replied that it was his job to manage the school in accordance with the
course of study guidelines from Mombusho. The students put forward the
argument that their opinions should be considered and that teachers and
students should consult together on equal terms. Uchida replied to this
by saying that students and teachers were certainly not equal: the former
must be guided by the latter. At this point it seems that the student council
decided that they were not going to get very far with Uchida through
negotiation. Instead, they decided that future disagreements over the
organisation of ceremonies would better be resolved by the students
organising their own, alternative ceremonies, The first test of this new
approach would come in March the following year with the school graduation
ceremony. The student council started making plans in November, announcing
that it would replace the usual graduation ceremony with a student-organised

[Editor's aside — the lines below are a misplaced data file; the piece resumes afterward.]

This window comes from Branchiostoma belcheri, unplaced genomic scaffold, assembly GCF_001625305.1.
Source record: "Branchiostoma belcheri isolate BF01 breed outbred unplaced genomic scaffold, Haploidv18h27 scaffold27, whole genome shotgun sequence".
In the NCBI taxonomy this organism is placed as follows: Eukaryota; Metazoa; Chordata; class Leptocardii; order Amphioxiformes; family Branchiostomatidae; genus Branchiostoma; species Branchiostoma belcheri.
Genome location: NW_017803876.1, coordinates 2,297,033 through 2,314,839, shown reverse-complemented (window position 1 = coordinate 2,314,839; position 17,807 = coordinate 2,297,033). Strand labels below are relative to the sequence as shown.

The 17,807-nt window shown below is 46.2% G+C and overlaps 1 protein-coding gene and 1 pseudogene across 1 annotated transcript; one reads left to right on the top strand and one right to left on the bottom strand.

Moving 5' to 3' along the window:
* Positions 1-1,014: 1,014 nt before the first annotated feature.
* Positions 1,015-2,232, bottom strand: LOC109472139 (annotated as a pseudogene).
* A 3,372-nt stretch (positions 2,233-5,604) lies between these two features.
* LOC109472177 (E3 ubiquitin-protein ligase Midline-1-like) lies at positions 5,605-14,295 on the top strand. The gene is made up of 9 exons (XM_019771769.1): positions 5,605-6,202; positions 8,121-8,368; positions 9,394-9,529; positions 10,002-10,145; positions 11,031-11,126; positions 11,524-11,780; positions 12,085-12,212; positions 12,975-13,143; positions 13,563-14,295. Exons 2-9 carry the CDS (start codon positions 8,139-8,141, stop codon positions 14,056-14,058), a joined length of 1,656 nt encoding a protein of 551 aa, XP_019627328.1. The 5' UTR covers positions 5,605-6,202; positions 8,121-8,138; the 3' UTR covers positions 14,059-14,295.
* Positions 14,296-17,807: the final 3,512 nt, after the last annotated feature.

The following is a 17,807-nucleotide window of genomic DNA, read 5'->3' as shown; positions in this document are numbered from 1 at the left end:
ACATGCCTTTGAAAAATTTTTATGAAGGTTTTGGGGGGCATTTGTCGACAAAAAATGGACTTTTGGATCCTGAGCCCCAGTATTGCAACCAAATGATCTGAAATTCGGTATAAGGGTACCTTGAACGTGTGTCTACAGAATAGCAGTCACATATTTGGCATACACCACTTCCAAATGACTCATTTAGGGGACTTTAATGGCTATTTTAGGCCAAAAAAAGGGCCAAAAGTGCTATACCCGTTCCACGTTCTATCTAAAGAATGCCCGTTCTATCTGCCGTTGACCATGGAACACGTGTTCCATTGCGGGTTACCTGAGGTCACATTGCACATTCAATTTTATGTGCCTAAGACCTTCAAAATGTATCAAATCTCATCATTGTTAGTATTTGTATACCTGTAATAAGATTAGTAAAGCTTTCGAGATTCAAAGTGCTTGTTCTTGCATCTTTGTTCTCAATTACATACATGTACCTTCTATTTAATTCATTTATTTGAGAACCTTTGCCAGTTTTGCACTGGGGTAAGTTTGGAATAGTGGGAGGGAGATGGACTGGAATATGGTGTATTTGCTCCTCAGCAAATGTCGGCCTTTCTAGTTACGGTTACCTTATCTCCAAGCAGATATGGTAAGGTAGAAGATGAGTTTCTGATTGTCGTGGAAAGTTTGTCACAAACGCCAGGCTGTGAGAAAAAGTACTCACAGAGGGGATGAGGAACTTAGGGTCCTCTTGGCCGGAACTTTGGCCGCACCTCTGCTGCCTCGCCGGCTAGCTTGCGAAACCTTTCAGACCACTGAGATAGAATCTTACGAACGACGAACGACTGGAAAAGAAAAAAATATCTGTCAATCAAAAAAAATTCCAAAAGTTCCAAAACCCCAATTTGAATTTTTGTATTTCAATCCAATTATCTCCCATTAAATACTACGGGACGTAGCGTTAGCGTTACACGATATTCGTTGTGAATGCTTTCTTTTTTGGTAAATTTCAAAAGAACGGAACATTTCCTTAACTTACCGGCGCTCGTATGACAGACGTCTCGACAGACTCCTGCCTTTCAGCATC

'graduation memorial ceremony'. The teachers' meeting and the PTA both
approved this plan. Faced with this ultimatum Uchida announced that he had
no objection to a studernt-oganised ceremony per se, but that all the students
must also attend the official ceremony which would contain the flag and the
anthem. When the day of the two graduation ceremonies came attendance for
the 'official' ceremony was poor while the unofficial ceremony was performed
in front of a packed audience. At the end of his first year in the job Uchida
had to face the fact that he had not yet stamped his authority on the school.
In consultation with the Board of Education he began working on a strategy
that would bring success in the coming year.
In March 1998 Uchida and the Board of Education decided that the time had
come to use threats to bring the recalcitrant students and teachers of
Tokorozawa High School into line. First of all the teachers were informed
that if they did not attend the next official ceremony (the entrance ceremony)
their action would be regarded as an infringement of official orders, and
they would be open to censure or punishment (this could take the form of
a written censure or the withdrawal of pay). Then, on March 31st, a letter
was sent by the Board of Education to the parents of all of the children